3. Blowtorch - reheat the outside very quickly and create additional crust, but will it warm the whole thing?
Here we have 3 pieces of meat straight out of the refrigerator.  You can see the congealed fat (yum!).

Here are those same 3 pieces after each has been reheated according to one of the methods above.  Can you guess which piece was reheated in which manner?

The microwave method took about a minute.  I was afraid of overcooking the meat before heating it to a good temperature since the slices weren't that thick to begin with.  After 30 seconds in a rotating microwave, some of the congealed fat still hadn't melted, so I did an additional 30 seconds.  I heard it pop the second time, so I'm thinking maybe 20 seconds, rest, 20 seconds might be a good amount in the future.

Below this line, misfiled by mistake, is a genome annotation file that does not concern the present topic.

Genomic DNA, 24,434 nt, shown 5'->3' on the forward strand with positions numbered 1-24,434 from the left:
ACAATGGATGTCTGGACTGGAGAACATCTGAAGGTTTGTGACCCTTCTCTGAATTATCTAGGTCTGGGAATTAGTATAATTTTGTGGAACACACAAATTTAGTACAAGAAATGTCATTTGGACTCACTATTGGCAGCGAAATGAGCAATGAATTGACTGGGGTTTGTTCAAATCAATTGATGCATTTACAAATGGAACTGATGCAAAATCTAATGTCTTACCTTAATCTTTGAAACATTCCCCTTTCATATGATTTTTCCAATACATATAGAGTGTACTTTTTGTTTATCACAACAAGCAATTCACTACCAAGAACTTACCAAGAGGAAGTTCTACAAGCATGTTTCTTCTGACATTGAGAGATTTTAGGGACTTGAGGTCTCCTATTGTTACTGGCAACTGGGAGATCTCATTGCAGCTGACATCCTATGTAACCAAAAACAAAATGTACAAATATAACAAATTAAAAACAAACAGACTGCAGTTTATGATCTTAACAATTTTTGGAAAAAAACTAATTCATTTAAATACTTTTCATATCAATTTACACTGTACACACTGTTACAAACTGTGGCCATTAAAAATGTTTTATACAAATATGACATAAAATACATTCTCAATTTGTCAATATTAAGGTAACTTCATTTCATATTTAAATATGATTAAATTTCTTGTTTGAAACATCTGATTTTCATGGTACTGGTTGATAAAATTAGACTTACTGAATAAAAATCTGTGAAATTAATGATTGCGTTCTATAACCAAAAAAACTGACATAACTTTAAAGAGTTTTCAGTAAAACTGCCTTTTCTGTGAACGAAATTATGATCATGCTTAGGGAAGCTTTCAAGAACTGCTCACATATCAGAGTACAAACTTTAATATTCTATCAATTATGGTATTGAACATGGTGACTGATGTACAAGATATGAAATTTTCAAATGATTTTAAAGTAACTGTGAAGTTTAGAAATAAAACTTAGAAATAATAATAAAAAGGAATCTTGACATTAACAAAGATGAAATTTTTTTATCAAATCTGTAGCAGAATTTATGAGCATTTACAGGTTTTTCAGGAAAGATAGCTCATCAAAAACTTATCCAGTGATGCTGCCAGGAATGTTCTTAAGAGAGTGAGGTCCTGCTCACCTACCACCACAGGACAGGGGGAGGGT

The pan fry method took about a minute on each side once the pan with some butter had been heated to medium low.  I actively pressed down on the meat a bit to create some extra crust.  It certainly smelled delicious.

The blowtorch method took all of 30 seconds.  I torched each side for a little while until it looked like the fat on the outside had all melted and the piece browned a little.

Which method did I like the best?  Surprisingly, it was a tie between the pan fry method and the microwave method.  The pan fry method had an amazing crust but the meat was a bit tougher on the inside.  The microwave method was super tender and definitely the juiciest of the three, but with no crust.

Sadly, the blowtorch method failed to produce a better crust than the pan fry method and also failed to reheat the meat entirely through.

Sunday, April 25, 2010

Sous Vide Tri-Tip Roast

I took a different (cheaper) cut of meat, a roast that you would normally (over)cook in an oven or slow cooker for an extended period of time to tenderize it and sous vided it for 24 hours at 146 degrees F.